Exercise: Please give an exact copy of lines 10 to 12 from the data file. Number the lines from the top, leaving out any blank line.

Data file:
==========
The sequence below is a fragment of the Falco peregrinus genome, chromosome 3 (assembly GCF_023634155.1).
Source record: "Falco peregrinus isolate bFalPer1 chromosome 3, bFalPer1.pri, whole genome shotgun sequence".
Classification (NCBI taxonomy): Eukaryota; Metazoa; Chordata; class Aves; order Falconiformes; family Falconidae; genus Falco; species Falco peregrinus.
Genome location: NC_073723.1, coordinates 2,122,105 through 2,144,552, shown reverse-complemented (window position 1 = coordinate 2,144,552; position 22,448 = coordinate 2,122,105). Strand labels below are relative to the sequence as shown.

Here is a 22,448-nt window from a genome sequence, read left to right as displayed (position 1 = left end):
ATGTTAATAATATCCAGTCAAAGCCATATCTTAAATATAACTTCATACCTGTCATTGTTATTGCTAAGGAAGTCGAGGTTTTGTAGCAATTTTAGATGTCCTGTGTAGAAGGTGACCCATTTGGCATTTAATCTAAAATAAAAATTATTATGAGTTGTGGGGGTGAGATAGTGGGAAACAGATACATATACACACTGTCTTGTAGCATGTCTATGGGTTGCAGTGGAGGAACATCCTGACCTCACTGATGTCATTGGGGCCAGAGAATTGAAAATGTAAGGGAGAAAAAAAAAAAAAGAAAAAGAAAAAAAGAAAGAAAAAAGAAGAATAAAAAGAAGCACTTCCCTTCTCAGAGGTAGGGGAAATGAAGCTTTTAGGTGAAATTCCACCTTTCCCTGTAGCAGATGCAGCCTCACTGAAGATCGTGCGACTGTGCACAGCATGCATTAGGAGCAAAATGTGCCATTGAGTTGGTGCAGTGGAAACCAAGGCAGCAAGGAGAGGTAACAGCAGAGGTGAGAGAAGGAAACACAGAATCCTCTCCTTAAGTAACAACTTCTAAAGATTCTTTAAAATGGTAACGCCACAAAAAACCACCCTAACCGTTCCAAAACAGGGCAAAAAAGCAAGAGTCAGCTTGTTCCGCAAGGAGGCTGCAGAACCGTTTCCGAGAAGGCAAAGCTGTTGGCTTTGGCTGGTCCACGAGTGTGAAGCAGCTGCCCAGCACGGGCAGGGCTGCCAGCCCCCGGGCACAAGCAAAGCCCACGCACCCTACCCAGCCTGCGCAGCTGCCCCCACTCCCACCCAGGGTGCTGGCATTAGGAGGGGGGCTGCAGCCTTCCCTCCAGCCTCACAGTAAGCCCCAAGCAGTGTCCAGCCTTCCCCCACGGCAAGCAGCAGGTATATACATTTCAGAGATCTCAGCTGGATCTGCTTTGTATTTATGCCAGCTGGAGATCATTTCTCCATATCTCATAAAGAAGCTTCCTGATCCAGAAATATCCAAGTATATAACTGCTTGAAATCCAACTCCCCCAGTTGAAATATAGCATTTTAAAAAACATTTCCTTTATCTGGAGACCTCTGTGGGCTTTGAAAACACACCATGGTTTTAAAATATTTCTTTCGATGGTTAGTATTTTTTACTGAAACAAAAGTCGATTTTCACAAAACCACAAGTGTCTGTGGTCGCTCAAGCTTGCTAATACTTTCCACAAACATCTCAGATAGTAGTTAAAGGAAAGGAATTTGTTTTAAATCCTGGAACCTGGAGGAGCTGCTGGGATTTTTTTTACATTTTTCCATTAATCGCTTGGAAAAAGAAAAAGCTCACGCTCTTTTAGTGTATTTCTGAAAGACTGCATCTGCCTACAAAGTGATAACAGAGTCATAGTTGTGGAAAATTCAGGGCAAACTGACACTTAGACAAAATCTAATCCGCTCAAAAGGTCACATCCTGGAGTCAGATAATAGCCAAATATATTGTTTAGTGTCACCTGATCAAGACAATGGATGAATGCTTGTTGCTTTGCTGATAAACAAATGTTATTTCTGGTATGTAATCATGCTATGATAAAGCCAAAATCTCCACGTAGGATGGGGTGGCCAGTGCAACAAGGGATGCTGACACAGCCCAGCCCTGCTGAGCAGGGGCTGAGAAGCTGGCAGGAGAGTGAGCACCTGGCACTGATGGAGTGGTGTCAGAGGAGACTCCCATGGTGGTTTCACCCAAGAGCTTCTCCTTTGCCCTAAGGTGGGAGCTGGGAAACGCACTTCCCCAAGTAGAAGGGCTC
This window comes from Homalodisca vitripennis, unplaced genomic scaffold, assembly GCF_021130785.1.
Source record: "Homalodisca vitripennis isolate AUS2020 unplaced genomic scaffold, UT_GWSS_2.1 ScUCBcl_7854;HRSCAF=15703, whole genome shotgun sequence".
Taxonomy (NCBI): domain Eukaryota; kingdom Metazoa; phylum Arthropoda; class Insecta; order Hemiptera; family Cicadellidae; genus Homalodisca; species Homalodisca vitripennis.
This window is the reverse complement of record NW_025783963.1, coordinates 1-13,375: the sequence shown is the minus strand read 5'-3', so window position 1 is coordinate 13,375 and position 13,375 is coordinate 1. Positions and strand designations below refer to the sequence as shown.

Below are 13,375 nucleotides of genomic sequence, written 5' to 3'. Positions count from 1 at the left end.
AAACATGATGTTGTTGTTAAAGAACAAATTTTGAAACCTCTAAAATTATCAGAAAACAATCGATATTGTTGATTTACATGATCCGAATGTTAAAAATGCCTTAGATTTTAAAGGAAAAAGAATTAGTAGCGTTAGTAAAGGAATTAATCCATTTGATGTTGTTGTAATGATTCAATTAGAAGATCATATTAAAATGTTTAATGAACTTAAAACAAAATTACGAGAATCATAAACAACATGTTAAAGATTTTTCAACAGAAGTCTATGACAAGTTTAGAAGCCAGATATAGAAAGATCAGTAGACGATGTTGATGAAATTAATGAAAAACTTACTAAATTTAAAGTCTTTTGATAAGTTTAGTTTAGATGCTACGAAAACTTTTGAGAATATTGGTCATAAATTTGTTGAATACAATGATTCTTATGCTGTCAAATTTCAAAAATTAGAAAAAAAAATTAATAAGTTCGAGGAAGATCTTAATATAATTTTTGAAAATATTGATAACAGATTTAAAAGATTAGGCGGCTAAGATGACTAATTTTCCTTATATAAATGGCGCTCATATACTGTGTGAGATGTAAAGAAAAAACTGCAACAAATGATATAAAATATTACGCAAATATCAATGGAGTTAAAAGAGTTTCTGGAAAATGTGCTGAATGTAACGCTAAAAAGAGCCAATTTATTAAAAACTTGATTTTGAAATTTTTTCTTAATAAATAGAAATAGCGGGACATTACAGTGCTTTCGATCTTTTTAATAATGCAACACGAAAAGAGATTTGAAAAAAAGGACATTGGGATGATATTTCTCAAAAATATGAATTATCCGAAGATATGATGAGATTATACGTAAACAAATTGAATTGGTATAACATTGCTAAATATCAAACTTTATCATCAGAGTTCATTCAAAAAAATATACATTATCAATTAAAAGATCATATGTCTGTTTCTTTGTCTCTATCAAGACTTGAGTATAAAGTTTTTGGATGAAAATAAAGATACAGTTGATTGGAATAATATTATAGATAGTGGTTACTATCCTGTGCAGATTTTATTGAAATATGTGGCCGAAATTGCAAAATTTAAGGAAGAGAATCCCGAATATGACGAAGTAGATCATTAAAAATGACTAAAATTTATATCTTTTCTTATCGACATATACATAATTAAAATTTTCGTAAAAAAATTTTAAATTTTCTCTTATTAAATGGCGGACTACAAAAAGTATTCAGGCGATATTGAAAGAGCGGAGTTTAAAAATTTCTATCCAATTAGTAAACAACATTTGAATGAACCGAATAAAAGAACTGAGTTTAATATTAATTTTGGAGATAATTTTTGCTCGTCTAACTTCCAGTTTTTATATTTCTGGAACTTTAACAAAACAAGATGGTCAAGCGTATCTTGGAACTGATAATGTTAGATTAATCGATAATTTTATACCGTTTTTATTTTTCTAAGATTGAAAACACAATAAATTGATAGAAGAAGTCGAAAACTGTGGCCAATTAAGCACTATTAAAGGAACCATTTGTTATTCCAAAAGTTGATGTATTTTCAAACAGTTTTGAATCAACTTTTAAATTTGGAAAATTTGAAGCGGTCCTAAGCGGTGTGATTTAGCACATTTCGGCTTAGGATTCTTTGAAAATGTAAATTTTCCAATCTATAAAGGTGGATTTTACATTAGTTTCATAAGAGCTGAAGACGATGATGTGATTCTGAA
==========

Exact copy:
This window is the reverse complement of record NW_025783963.1, coordinates 1-13,375: the sequence shown is the minus strand read 5'-3', so window position 1 is coordinate 13,375 and position 13,375 is coordinate 1. Positions and strand designations below refer to the sequence as shown.

Below are 13,375 nucleotides of genomic sequence, written 5' to 3'. Positions count from 1 at the left end.
AAACATGATGTTGTTGTTAAAGAACAAATTTTGAAACCTCTAAAATTATCAGAAAACAATCGATATTGTTGATTTACATGATCCGAATGTTAAAAATGCCTTAGATTTTAAAGGAAAAAGAATTAGTAGCGTTAGTAAAGGAATTAATCCATTTGATGTTGTTGTAATGATTCAATTAGAAGATCATATTAAAATGTTTAATGAACTTAAAACAAAATTACGAGAATCATAAACAACATGTTAAAGATTTTTCAACAGAAGTCTATGACAAGTTTAGAAGCCAGATATAGAAAGATCAGTAGACGATGTTGATGAAATTAATGAAAAACTTACTAAATTTAAAGTCTTTTGATAAGTTTAGTTTAGATGCTACGAAAACTTTTGAGAATATTGGTCATAAATTTGTTGAATACAATGATTCTTATGCTGTCAAATTTCAAAAATTAGAAAAAAAAATTAATAAGTTCGAGGAAGATCTTAATATAATTTTTGAAAATATTGATAACAGATTTAAAAGATTAGGCGGCTAAGATGACTAATTTTCCTTATATAAATGGCGCTCATATACTGTGTGAGATGTAAAGAAAAAACTGCAACAAATGATATAAAATATTACGCAAATATCAATGGAGTTAAAAGAGTTTCTGGAAAATGTGCTGAATGTAACGCTAAAAAGAGCCAATTTATTAAAAACTTGATTTTGAAATTTTTTCTTAATAAATAGAAATAGCGGGACATTACAGTGCTTTCGATCTTTTTAATAATGCAACACGAAAAGAGATTTGAAAAAAAGGACATTGGGATGATATTTCTCAAAAATATGAATTATCCGAAGATATGATGAGATTATACGTAAACAAATTGAATTGGTATAACATTGCTAAATATCAAACTTTATCATCAGAGTTCATTCAAAAAAATATACATTATCAATTAAAAGATCATATGTCTGTTTCTTTGTCTCTATCAAGACTTGAGTATAAAGTTTTTGGATGAAAATAAAGATACAGTTGATTGGAATAATATTATAGATAGTGGTTACTATCCTGTGCAGATTTTATTGAAATATGTGGCCGAAATTGCAAAATTTAAGGAAGAGAATCCCGAATATGACGAAGTAGATCATTAAAAATGACTAAAATTTATATCTTTTCTTATCGACATATACATAATTAAAATTTTCGTAAAAAAATTTTAAATTTTCTCTTATTAAATGGCGGACTACAAAAAGTATTCAGGCGATATTGAAAGAGCGGAGTTTAAAAATTTCTATCCAATTAGTAAACAACATTTGAATGAACCGAATAAAAGAACTGAGTTTAATATTAATTTTGGAGATAATTTTTGCTCGTCTAACTTCCAGTTTTTATATTTCTGGAACTTTAACAAAACAAGATGGTCAAGCGTATCTTGGAACTGATAATGTTAGATTAATCGATAATTTTATACCGTTTTTATTTTTCTAAGATTGAAAACACAATAAATTGATAGAAGAAGTCGAAAACTGTGGCCAATTAAGCACTATTAAAGGAACCATTTGTTATTCCAAAAGTTGATGTATTTTCAAACAGTTTTGAATCAACTTTTAAATTTGGAAAATTTGAAGCGGTCCTAAGCGGTGTGATTTAGCACATTTCGGCTTAGGATTCTTTGAAAATGTAAATTTTCCAATCTATAAAGGTGGATTTTACATTAGTTTCATAAGAGCTGAAGACGATGATGTGATTCTGAA